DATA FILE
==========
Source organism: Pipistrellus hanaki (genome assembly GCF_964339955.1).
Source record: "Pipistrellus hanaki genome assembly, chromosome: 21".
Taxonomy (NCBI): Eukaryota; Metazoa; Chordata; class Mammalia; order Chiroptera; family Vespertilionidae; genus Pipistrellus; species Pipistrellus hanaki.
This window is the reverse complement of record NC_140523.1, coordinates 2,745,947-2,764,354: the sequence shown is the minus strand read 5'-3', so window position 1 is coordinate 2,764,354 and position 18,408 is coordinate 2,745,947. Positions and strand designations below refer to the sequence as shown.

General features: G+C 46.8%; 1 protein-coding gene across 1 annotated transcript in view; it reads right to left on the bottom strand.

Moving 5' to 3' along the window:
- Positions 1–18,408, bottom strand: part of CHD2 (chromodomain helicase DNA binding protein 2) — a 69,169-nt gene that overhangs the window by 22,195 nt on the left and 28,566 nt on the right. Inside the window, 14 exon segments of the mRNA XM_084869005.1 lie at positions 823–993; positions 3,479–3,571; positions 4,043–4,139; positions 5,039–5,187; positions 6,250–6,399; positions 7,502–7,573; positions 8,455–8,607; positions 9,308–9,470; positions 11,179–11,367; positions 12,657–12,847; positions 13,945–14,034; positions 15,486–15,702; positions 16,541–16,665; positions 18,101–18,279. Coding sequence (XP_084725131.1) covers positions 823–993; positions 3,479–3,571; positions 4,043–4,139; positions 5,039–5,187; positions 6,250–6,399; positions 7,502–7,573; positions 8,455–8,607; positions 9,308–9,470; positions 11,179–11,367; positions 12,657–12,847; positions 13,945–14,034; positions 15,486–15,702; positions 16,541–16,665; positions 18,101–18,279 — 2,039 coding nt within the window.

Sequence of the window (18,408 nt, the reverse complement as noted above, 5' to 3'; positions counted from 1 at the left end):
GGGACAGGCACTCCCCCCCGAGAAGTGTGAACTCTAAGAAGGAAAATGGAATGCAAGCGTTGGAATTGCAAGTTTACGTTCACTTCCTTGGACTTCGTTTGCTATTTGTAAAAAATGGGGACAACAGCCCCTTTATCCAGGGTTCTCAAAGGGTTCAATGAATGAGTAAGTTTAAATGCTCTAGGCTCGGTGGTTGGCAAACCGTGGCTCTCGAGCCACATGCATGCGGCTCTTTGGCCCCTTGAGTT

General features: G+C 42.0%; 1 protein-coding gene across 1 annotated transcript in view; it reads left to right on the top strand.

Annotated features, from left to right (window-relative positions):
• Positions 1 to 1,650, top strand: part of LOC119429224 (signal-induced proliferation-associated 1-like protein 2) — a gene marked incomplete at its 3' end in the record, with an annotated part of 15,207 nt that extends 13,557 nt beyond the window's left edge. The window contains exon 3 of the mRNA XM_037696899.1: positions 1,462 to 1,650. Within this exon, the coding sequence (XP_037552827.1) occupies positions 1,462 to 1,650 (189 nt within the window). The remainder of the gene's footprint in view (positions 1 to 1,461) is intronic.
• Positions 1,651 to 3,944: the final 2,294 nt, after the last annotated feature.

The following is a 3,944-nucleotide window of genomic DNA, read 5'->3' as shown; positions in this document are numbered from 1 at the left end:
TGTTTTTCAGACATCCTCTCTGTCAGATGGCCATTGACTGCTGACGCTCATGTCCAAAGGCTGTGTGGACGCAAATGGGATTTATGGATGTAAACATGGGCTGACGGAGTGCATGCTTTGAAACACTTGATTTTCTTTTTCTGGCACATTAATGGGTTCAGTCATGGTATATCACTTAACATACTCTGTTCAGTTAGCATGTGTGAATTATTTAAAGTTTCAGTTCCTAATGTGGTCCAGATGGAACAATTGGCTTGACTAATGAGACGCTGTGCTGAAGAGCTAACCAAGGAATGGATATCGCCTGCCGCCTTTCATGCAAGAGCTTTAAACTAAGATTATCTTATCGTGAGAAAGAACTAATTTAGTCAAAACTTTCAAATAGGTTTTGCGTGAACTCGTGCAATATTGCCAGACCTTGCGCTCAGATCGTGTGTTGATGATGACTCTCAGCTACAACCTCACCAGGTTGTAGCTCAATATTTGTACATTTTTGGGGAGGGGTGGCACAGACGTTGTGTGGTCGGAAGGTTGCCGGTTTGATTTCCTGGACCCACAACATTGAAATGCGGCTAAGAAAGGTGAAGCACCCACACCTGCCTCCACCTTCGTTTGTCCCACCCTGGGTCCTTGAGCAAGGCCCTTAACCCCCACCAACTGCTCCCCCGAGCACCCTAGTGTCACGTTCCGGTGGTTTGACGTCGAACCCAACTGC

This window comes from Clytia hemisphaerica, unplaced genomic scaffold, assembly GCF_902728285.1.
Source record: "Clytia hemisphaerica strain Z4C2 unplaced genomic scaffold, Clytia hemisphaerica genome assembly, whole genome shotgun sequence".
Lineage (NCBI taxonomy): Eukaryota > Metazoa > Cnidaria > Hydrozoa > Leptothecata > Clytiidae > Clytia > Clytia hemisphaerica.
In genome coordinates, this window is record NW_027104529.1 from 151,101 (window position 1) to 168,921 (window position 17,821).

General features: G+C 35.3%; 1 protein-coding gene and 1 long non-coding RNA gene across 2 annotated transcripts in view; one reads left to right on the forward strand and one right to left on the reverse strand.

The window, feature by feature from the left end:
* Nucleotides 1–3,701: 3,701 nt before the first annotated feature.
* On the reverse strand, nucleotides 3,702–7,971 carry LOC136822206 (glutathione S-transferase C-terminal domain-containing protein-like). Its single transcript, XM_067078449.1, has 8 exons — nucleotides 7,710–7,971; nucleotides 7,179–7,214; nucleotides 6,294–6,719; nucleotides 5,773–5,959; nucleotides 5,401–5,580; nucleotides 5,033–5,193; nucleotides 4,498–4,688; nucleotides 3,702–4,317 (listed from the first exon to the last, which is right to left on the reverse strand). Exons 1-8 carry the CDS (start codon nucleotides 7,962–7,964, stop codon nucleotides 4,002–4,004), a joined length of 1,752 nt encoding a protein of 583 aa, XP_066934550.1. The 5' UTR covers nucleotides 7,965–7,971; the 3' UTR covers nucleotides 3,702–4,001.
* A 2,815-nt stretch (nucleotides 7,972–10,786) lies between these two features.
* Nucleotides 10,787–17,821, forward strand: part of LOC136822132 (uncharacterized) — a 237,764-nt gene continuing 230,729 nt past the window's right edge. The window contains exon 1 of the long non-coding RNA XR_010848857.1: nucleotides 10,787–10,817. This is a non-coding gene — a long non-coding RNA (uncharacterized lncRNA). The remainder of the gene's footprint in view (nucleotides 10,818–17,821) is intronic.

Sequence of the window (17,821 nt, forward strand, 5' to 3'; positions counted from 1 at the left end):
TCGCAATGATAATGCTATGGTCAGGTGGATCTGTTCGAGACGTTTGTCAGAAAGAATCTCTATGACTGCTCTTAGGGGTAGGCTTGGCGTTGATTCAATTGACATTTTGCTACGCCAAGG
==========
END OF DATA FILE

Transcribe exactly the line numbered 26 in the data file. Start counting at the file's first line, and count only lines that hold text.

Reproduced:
Sequence of the window (17,821 nt, forward strand, 5' to 3'; positions counted from 1 at the left end):